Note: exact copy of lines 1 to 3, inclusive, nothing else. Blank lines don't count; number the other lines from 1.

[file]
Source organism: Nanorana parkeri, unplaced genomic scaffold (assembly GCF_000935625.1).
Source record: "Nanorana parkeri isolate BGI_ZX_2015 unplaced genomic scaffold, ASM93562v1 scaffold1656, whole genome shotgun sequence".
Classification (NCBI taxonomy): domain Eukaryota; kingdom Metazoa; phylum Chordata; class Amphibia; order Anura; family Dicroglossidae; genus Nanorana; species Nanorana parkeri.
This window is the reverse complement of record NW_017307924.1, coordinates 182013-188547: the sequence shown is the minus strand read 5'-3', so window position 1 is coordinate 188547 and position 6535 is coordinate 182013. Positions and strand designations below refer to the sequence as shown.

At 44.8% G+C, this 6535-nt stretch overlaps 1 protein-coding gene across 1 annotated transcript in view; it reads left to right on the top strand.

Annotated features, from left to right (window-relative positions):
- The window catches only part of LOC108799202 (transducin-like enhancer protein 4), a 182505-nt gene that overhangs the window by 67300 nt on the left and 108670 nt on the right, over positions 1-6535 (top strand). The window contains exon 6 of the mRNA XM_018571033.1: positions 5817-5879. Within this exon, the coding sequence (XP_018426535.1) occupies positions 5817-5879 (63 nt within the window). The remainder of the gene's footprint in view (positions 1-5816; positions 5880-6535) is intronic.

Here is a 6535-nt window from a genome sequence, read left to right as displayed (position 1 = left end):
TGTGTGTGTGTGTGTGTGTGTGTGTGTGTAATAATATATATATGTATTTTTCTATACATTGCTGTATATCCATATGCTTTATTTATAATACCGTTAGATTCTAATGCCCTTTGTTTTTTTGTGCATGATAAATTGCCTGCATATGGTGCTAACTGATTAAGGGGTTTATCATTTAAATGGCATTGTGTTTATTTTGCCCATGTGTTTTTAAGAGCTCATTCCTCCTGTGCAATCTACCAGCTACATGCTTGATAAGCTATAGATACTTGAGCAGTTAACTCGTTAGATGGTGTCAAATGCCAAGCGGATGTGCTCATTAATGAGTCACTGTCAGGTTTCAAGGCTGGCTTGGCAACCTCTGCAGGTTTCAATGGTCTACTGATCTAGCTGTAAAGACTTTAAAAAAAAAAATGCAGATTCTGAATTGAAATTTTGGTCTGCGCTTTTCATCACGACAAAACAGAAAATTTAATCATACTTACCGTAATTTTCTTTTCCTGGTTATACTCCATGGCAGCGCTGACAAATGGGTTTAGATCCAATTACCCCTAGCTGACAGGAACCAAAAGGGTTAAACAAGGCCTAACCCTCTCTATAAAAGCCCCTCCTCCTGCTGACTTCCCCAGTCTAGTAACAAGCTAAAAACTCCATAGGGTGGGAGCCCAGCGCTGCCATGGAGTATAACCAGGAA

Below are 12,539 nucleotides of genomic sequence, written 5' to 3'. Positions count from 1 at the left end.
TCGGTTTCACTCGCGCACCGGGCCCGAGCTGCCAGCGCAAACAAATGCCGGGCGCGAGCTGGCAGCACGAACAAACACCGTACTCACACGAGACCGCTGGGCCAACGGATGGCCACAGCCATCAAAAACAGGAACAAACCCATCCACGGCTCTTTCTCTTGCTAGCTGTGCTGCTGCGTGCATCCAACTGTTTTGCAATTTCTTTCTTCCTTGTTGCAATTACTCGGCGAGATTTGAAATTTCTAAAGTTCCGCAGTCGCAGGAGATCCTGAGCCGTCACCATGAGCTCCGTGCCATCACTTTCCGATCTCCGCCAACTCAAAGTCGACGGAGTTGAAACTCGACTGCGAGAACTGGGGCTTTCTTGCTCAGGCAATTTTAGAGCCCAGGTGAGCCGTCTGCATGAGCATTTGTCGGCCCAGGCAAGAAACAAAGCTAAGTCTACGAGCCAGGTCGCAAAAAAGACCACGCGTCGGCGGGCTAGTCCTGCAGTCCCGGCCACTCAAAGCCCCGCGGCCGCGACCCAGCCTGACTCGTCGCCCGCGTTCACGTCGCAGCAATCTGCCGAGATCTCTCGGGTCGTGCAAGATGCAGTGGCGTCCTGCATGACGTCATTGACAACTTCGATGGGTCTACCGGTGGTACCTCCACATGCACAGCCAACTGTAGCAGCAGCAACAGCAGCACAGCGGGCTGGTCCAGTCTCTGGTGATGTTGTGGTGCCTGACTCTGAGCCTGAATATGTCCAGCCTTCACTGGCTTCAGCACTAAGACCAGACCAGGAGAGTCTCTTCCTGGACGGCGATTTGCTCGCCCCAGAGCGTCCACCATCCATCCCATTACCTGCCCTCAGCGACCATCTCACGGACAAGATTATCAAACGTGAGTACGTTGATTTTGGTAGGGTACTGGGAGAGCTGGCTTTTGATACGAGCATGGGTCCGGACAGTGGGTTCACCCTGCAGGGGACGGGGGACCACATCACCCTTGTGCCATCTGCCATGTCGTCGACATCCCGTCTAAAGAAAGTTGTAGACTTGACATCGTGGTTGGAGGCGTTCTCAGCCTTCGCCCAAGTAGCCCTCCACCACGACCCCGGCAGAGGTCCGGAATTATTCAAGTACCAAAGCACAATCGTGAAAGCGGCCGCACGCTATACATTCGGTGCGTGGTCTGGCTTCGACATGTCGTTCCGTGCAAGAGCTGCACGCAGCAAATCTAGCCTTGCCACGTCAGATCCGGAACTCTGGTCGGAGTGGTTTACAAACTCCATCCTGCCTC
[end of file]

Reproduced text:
Source organism: Nanorana parkeri, unplaced genomic scaffold (assembly GCF_000935625.1).
Source record: "Nanorana parkeri isolate BGI_ZX_2015 unplaced genomic scaffold, ASM93562v1 scaffold1656, whole genome shotgun sequence".
Classification (NCBI taxonomy): domain Eukaryota; kingdom Metazoa; phylum Chordata; class Amphibia; order Anura; family Dicroglossidae; genus Nanorana; species Nanorana parkeri.